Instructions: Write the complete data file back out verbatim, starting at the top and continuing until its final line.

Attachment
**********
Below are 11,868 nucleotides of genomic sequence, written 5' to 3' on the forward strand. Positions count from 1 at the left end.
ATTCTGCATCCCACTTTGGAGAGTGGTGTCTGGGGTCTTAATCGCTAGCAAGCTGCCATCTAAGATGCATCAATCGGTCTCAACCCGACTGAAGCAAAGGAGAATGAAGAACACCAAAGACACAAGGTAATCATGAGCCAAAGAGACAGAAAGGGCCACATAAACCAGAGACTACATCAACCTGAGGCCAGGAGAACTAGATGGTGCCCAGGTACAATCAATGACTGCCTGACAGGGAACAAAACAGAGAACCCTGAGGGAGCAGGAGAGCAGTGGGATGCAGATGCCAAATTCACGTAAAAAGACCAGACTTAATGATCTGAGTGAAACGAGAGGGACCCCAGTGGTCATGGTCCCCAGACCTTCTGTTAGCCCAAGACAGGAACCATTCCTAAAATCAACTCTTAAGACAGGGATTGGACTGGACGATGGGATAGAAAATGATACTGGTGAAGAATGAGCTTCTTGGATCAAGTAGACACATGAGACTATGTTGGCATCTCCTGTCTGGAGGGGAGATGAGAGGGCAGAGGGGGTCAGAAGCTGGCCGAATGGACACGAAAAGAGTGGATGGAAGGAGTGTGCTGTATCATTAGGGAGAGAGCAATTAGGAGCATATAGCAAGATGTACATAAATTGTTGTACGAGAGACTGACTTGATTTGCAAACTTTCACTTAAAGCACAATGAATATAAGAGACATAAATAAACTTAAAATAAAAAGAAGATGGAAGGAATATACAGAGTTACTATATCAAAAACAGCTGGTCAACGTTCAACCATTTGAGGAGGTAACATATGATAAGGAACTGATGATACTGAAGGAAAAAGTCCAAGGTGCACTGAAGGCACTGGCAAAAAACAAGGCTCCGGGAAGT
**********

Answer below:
Below are 11,868 nucleotides of genomic sequence, written 5' to 3' on the forward strand. Positions count from 1 at the left end.
ATTCTGCATCCCACTTTGGAGAGTGGTGTCTGGGGTCTTAATCGCTAGCAAGCTGCCATCTAAGATGCATCAATCGGTCTCAACCCGACTGAAGCAAAGGAGAATGAAGAACACCAAAGACACAAGGTAATCATGAGCCAAAGAGACAGAAAGGGCCACATAAACCAGAGACTACATCAACCTGAGGCCAGGAGAACTAGATGGTGCCCAGGTACAATCAATGACTGCCTGACAGGGAACAAAACAGAGAACCCTGAGGGAGCAGGAGAGCAGTGGGATGCAGATGCCAAATTCACGTAAAAAGACCAGACTTAATGATCTGAGTGAAACGAGAGGGACCCCAGTGGTCATGGTCCCCAGACCTTCTGTTAGCCCAAGACAGGAACCATTCCTAAAATCAACTCTTAAGACAGGGATTGGACTGGACGATGGGATAGAAAATGATACTGGTGAAGAATGAGCTTCTTGGATCAAGTAGACACATGAGACTATGTTGGCATCTCCTGTCTGGAGGGGAGATGAGAGGGCAGAGGGGGTCAGAAGCTGGCCGAATGGACACGAAAAGAGTGGATGGAAGGAGTGTGCTGTATCATTAGGGAGAGAGCAATTAGGAGCATATAGCAAGATGTACATAAATTGTTGTACGAGAGACTGACTTGATTTGCAAACTTTCACTTAAAGCACAATGAATATAAGAGACATAAATAAACTTAAAATAAAAAGAAGATGGAAGGAATATACAGAGTTACTATATCAAAAACAGCTGGTCAACGTTCAACCATTTGAGGAGGTAACATATGATAAGGAACTGATGATACTGAAGGAAAAAGTCCAAGGTGCACTGAAGGCACTGGCAAAAAACAAGGCTCCGGGAAGT